Editor's note: Monica Attard is a former journalist and Russia correspondent with the Australian Broadcasting Corporation (ABC). She is an author and lawyer and has won multiple awards for her journalism.
Sydney, Australia (CNN) -- They may go down in Australian political history as misguided heroes.
After the challenge that wasn't, when Premier Julia Gillard threw open the leadership of her party, the Australian Labor Party and with it, the prime minister's job, there were always going to be losers.
But with five senior and three junior members of the prime minister's government having resigned their posts, her cabinet has lost decades of experience.
A day earlier, Gillard caved in to intense pressure and speculation over her leadership and called a vote of the parliamentary party.
It was widely anticipated that her political nemesis, Kevin Rudd, would challenge her for the job. But he refused to do so. Gillard toppled Rudd as prime minister in 2010. Since then, the displeasure of Rudd and his supporters has severely destabilized the ALP.
Unpopular within the party ranks, Rudd is hugely popular among ordinary Australians. Since his ousting, he has been consistently preferred as leader in opinion polls.
But Australia's first female prime minister has now twice seen off a challenge, even if one did not even make it to a vote. The first in February, 2012 was an outright win against Rudd. Having promised last year he would not challenge, Rudd refused to stand against her saying he was sticking to his promise. He has since confirmed he was unable to garner enough support for a successful challenge.
Today, in a trademark third person reference on his personal website, Rudd called on his supporters to accept he would never again lead the Labor Party.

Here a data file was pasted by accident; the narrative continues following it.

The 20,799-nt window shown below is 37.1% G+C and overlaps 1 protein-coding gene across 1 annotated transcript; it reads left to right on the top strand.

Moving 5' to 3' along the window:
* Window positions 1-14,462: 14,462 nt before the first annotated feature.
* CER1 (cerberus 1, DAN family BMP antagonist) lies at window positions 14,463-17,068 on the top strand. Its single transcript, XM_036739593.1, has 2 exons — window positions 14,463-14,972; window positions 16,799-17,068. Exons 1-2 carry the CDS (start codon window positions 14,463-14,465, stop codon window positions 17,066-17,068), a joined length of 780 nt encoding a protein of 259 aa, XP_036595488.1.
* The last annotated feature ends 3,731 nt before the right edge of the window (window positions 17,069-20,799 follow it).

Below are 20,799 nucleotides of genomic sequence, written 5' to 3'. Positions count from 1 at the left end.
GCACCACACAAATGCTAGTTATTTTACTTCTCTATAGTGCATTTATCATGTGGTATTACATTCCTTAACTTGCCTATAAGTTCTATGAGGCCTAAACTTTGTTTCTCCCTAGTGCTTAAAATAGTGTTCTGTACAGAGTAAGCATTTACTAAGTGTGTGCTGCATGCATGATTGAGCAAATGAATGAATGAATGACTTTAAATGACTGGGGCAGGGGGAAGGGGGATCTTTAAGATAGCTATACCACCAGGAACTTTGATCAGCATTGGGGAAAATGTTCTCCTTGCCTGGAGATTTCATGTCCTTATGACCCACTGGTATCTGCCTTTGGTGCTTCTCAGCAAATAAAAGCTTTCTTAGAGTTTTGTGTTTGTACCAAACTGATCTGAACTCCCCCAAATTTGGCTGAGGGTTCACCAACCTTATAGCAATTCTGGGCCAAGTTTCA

"Furthermore, Mr. Rudd wishes to make 100% clear to all members of the parliamentary Labor Party, including his own supporters, that there are no circumstances under which he will return to the Labor Party leadership in the future."
Gillard said Rudd's statement reflected reality.
Since the bizarre leadership ballot, those who supported Rudd have been resigning their parliamentary posts in a spectacle likely to worry even the tough minded, determined prime minister. Four of them are very high profile, experienced members who have long held ministerial positions.
Chris Bowen, the one time immigration minister and former tertiary education minister is amongst them. Like the former resources minister Martin Ferguson and former human services minister, Senator Kim Carr, both of whom have also resigned, Bowen had supported Rudd.
Simon Crean, the highly respected former ALP leader and former minister for the arts and regional Australia was sacked after calling on the prime minister to throw her job open.
Crean looked a forlorn figure on the parliamentary backbench yesterday, which he has not occupied in 22 years. Parliamentary secretary Richard Marles and two junior parliamentary whips, Janelle Saffin and Ed Husic are also gone.
All had expressed no confidence in the prime minister's ability to win the election slated for September 14.